The conformal property may be described in terms of the Jacobian derivative matrix of a coordinate transformation. The transformation is conformal whenever the Jacobian at each point is a positive scalar times a rotation matrix (orthogonal with determinant one). Some authors define conformality to include orientation-reversing mappings whose Jacobians can be written as any scalar times any orthogonal matrix.
For mappings in two dimensions, the (orientation-preserving) conformal mappings are precisely the locally invertible complex analytic functions. In three and higher dimensions, Liouville's theorem sharply limits the conformal mappings to a few types.
The complex conjugate of a Möbius transformation preserves angles, but reverses the orientation. For example, circle inversions.
A diffeomorphism between two Riemannian manifolds is called a conformal map if the pulled back metric is conformally equivalent to the original one. For example, stereographic projection of a sphere onto the plane augmented with a point at infinity is a conformal map.
One can also define a conformal structure on a smooth manifold, as a class of conformally equivalent Riemannian metrics.
A classical theorem of Joseph Liouville shows that there are much fewer conformal maps in higher dimensions than in two dimensions. Any conformal map from an open subset of Euclidean space into the same Euclidean space of dimension three or greater can be composed from three types of transformations: a homothety, an isometry, and a special conformal transformation.
In cartography, several named map projections, including the Mercator projection and the stereographic projection are conformal. They are specially useful for use in marine navigation because of its unique property of representing any course of constant bearing as a straight segment. Such a course, known as a rhumb (or, mathematically, a loxodrome) is preferred in marine navigation because ships can sail in a constant compass direction.
Conformal maps are also valuable in solving nonlinear partial differential equations in some specific geometries. Such analytic solutions provide a useful check on the accuracy of numerical simulations of the governing equation. For example, in the case of very viscous free-surface flow around a semi-infinite wall, the domain can be mapped to a half-plane in which the solution is one-dimensional and straightforward to calculate.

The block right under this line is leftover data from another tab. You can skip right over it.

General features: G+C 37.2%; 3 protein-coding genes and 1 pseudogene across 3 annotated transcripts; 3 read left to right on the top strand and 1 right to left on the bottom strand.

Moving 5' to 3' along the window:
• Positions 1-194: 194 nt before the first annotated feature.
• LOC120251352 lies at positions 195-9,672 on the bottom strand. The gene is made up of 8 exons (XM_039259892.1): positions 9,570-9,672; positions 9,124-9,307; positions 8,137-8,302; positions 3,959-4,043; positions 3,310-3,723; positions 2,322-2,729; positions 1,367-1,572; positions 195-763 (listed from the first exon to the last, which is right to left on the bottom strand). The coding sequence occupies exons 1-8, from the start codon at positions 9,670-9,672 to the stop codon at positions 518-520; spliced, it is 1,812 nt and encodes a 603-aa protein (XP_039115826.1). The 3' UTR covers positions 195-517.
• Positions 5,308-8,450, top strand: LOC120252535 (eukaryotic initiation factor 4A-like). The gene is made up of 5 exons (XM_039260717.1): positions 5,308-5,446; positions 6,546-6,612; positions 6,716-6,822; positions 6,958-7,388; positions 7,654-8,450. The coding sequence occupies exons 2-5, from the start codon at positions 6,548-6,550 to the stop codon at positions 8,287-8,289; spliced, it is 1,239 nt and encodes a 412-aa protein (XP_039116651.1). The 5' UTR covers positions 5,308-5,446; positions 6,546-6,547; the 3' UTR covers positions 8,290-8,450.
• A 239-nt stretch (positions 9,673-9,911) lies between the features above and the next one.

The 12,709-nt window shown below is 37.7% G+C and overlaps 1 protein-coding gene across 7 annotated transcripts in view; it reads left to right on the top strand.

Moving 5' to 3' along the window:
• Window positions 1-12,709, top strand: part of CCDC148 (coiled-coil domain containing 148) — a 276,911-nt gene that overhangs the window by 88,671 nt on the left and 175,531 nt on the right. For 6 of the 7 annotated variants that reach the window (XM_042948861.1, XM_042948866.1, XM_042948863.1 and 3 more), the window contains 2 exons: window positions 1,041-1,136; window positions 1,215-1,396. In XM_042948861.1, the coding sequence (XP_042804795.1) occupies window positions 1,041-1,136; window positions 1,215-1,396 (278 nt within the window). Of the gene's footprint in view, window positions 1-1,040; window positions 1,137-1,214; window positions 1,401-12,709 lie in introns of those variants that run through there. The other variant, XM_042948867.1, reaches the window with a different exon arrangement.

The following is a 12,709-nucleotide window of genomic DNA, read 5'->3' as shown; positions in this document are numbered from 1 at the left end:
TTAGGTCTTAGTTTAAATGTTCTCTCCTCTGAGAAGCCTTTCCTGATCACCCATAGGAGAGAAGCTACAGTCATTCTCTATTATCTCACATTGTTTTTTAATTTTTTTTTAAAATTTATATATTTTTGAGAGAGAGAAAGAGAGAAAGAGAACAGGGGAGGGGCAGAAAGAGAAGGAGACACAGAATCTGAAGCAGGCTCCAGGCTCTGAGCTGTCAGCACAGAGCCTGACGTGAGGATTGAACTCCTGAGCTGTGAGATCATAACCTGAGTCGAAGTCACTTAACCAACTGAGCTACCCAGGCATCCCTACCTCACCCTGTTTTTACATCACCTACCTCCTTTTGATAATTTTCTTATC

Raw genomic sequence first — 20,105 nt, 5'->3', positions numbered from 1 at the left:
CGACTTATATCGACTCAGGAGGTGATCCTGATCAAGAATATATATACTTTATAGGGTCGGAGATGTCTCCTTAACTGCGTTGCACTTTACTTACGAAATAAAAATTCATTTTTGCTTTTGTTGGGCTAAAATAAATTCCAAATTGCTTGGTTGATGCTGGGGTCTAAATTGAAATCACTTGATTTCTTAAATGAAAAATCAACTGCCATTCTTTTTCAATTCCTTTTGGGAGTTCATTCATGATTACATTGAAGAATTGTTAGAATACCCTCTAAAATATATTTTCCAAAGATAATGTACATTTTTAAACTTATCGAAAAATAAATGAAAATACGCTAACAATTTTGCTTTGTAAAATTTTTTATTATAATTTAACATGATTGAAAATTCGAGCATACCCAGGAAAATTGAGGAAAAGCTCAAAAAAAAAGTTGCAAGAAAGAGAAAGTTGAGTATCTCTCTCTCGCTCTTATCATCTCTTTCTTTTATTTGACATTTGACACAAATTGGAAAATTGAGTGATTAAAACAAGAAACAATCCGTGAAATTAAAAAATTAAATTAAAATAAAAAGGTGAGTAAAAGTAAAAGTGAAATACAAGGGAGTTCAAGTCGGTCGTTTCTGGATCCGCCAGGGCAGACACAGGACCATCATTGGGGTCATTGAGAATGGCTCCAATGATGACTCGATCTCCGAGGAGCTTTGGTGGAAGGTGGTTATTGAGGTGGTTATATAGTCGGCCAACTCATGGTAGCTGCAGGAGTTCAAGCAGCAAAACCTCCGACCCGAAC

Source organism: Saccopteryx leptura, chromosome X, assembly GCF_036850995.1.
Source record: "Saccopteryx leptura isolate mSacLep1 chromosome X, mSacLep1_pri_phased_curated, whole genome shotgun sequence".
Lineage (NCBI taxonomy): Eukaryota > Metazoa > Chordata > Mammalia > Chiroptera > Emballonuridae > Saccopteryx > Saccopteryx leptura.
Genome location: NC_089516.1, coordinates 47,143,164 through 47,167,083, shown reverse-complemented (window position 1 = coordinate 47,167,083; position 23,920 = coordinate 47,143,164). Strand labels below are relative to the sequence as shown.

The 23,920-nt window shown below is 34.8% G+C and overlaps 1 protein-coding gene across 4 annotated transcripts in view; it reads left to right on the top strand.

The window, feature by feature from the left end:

A large group of conformal maps for relating solutions of Maxwell's equations was identified by Ebenezer Cunningham (1908) and Harry Bateman (1910). Their training at Cambridge University had given them facility with the method of image charges and associated methods of images for spheres and inversion. As recounted by Andrew Warwick (2003) Masters of Theory: 
Warwick highlights this "new theorem of relativity" as a Cambridge response to Einstein, and as founded on exercises using the method of inversion, such as found in James Hopwood Jeans textbook Mathematical Theory of Electricity and Magnetism.
In general relativity, conformal maps are the simplest and thus most common type of causal transformations. Physically, these describe different universes in which all the same events and interactions are still (causally) possible, but a new additional force is necessary to effect this (that is, replication of all the same trajectories would necessitate departures from geodesic motion because the metric tensor is different). It is often used to try to make models amenable to extension beyond curvature singularities, for example to permit description of the universe even before the Big Bang.